Thursday, October 16, 2008

If you invest I suggest you read Hussman


Hussman ;

Long-term shareholders will recognize the following chart, which is an update of our 10-year total return projections for the S&P 500 Index ( standard methodology ). The heavy line tracks actual 10-year total returns. Note that the total return for the past decade has been zero, right in the mid-range of what we projected at the time. The green, orange, yellow, and red lines represent the projected total returns for the S&P 500 assuming terminal valuation multiples of 20, 14 (average), 11 (median) and 7 times normalized earnings. Stocks are now at the same valuations that existed at the 1990 bear market low. Relative to 30-year Treasury yields, the S&P 500 is priced to deliver the highest excess return since the early 1980's.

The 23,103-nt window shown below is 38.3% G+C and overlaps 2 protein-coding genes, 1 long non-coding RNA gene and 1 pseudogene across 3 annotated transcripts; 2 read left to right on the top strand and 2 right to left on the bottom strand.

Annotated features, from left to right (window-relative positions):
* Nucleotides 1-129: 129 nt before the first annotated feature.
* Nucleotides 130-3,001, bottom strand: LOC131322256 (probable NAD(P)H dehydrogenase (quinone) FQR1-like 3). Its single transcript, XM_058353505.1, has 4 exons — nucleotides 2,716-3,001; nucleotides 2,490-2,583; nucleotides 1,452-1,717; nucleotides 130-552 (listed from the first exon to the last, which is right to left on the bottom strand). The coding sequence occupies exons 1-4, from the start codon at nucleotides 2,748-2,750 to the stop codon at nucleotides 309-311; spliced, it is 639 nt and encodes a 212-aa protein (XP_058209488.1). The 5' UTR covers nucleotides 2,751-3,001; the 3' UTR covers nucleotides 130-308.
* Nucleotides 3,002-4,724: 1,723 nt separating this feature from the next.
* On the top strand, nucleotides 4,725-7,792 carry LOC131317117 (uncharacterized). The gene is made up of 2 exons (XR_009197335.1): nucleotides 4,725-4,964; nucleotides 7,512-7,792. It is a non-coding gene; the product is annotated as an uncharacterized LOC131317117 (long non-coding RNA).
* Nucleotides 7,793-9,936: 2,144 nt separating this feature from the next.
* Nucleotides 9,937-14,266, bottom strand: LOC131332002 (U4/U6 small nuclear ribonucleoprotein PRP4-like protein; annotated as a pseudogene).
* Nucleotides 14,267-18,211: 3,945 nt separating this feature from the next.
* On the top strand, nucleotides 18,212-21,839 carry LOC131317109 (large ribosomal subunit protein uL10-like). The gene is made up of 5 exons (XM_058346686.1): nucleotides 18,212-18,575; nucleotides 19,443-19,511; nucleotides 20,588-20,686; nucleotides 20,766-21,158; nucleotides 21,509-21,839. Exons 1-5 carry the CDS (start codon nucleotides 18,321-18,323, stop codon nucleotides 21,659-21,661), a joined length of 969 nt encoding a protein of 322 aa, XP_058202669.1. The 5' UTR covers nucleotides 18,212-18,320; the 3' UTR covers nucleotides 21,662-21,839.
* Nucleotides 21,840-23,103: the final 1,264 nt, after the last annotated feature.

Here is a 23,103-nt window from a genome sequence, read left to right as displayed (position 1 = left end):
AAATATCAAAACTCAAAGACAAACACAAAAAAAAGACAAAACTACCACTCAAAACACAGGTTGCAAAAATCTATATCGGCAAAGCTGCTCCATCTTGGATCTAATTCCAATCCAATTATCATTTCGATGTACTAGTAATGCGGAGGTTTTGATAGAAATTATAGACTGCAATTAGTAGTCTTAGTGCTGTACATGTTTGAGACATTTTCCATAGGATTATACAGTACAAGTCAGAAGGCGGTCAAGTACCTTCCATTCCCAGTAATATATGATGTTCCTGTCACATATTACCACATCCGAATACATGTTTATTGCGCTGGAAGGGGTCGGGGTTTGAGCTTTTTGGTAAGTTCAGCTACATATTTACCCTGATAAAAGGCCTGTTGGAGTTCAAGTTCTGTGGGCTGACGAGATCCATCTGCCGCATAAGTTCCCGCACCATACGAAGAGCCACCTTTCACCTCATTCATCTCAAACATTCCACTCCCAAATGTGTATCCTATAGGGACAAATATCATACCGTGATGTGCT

2 comments:

laird said...

so, does this mean it is a good time to buy an S&P fund?

BBL Jr said...

I do not favor index purchases here. We could be in a very long period of only modest gains in markets, if any.
Look for big solid high dividend yielding stocks that you can be confident will survive; Pfizer, Altria, Gen Elec, etc. Also corporate bond yields are absurdly high right now so a good closed ind bond fund bought at high discounts available last week and probably this coming week too are very attractive.